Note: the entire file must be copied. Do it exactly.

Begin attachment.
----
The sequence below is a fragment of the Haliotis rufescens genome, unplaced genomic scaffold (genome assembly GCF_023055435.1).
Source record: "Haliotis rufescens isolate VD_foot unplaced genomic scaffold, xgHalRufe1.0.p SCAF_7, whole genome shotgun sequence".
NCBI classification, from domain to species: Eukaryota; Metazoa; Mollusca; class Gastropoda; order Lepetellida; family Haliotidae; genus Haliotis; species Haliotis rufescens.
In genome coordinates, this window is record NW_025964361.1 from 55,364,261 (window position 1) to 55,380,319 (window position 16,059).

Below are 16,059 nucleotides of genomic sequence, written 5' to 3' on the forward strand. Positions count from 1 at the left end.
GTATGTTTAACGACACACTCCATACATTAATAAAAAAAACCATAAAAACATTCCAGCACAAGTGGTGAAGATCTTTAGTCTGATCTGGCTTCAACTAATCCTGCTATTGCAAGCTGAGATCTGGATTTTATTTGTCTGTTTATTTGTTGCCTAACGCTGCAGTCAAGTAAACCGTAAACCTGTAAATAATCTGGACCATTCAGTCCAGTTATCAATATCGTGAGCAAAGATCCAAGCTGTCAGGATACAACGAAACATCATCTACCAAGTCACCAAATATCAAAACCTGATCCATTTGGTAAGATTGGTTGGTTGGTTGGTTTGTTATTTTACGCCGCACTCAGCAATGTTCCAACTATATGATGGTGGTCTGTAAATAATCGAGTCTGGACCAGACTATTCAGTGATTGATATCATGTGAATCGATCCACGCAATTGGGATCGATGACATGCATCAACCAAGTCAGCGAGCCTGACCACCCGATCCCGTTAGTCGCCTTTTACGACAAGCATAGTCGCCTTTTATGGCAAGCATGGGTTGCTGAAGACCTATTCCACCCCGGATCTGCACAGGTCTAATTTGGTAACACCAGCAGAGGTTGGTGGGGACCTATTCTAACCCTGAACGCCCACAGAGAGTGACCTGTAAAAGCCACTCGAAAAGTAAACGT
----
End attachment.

The sequence below is a fragment of the Haliotis rufescens genome, unplaced genomic scaffold (genome assembly GCF_023055435.1).
Source record: "Haliotis rufescens isolate VD_foot unplaced genomic scaffold, xgHalRufe1.0.p SCAF_7, whole genome shotgun sequence".
NCBI classification, from domain to species: Eukaryota; Metazoa; Mollusca; class Gastropoda; order Lepetellida; family Haliotidae; genus Haliotis; species Haliotis rufescens.
In genome coordinates, this window is record NW_025964361.1 from 55,364,261 (window position 1) to 55,380,319 (window position 16,059).

Below are 16,059 nucleotides of genomic sequence, written 5' to 3' on the forward strand. Positions count from 1 at the left end.
GTATGTTTAACGACACACTCCATACATTAATAAAAAAAACCATAAAAACATTCCAGCACAAGTGGTGAAGATCTTTAGTCTGATCTGGCTTCAACTAATCCTGCTATTGCAAGCTGAGATCTGGATTTTATTTGTCTGTTTATTTGTTGCCTAACGCTGCAGTCAAGTAAACCGTAAACCTGTAAATAATCTGGACCATTCAGTCCAGTTATCAATATCGTGAGCAAAGATCCAAGCTGTCAGGATACAACGAAACATCATCTACCAAGTCACCAAATATCAAAACCTGATCCATTTGGTAAGATTGGTTGGTTGGTTGGTTTGTTATTTTACGCCGCACTCAGCAATGTTCCAACTATATGATGGTGGTCTGTAAATAATCGAGTCTGGACCAGACTATTCAGTGATTGATATCATGTGAATCGATCCACGCAATTGGGATCGATGACATGCATCAACCAAGTCAGCGAGCCTGACCACCCGATCCCGTTAGTCGCCTTTTACGACAAGCATAGTCGCCTTTTATGGCAAGCATGGGTTGCTGAAGACCTATTCCACCCCGGATCTGCACAGGTCTAATTTGGTAACACCAGCAGAGGTTGGTGGGGACCTATTCTAACCCTGAACGCCCACAGAGAGTGACCTGTAAAAGCCACTCGAAAAGTAAACGT